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How to Identify a Corsair Cue


        The first era of cues ever made are denoted by the use of a brass pin in the shaft.  Shortly thereafter the brass pin was switched to the handle.  In 1972 that pin was permanently replaced by stainless steel.  From the inception a thin set wide base shallow bumper was used.  Around 1980 a deeper set narrower based thick bumper replaced it.  In 1985, the use of manufactured brass inserts in shafts started to appear.

        The early Black Beauty cues have the appearance of a black piece of wood.  The wood grain was very prominent prior to 1984 when a change in the industry diminished the prominence of the grain.

        Throughout the decades, Corsair cues have always used quality materials and brand names synonymous with fine cues while adapting with the changes available to the billiard industry.   These changes are very subtle but worth noting when identifying a cue.






        Corsair cues do not use model numbers for identification.  Instead, only unique series and one of a kind cues were named based on the design.  For the purpose of the For Sale web page and the Blue Book of Pool, reference codes are present.

        The cues made in the 60's, 70's, & early 80's were styled with thick, large and bold designs.  The designs consisted of geometric shapes such as circles, squares, rings and rectangles.  The cues with the "Rose Blossom" design feature a large dot encircled by by smaller dots.  These are among the most rare and valued cues.  Towards the late 80's, cue designs shifted to thin  and subtle geometric designs.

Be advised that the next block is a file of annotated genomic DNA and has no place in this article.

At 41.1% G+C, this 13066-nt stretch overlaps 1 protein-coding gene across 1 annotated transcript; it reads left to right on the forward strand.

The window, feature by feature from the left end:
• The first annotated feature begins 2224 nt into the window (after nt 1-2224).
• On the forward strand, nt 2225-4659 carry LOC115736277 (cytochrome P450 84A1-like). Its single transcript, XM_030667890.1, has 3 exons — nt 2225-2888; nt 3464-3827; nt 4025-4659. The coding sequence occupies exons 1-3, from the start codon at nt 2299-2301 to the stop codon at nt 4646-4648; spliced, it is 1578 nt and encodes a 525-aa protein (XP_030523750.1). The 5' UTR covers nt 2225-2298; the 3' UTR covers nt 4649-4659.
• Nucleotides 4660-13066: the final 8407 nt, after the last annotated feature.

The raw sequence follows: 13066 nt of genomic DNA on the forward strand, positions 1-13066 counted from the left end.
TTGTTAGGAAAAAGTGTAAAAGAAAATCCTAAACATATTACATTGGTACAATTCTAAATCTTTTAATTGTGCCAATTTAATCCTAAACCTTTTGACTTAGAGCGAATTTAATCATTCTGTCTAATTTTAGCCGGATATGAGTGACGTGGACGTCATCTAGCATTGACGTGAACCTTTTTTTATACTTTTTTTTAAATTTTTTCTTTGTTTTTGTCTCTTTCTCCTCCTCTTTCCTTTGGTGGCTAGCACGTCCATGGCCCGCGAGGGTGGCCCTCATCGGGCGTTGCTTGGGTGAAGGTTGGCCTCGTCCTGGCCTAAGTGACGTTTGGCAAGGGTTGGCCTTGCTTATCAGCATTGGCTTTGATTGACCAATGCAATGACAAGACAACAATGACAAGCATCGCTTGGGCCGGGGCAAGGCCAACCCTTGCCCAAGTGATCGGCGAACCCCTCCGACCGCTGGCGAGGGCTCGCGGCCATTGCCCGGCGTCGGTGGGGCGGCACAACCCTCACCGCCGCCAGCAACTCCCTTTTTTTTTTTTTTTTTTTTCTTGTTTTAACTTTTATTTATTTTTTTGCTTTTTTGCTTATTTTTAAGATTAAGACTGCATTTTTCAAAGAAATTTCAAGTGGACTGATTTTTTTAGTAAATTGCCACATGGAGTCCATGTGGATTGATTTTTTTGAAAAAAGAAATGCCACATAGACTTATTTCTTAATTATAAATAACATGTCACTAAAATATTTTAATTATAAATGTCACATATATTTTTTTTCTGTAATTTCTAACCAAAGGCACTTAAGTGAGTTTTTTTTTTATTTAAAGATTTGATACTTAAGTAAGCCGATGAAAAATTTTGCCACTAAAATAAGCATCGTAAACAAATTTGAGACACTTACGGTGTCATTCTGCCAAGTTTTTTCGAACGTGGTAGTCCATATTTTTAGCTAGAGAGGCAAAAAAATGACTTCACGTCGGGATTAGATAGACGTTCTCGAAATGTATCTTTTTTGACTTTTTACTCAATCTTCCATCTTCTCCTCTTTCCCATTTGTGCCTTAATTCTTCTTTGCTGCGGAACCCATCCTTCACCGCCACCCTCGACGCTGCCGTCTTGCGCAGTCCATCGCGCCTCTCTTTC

Corsair Cues are never stained.  Only through the use of exotic woods are colors obtained.   Early models had a "French Polish" finish.  The late 80's marked the beginning of lacquer and acrylic coated cues.  It wasn't until a few years after that the use and refinement of urethane coatings took over.






        There is a time period from 1976 through 1992 that Hank's three sons started making cues.  Each son started at different times in that era however 90% of all cues were still made by Hank.  For years Corsair Cues did not have a logo or name on the cue until approximately 1981, when the name and a dash before and after  was engraved in the butt plate.  From around 1989 through 1992 the individual maker marked each cue.  Only Corsair Custom Cues can verify the authenticity and the maker of our cues.

        After Hank passed on, all Corsair Custom Cues produced are engraved  with a dot before and after the name in the butt plate.


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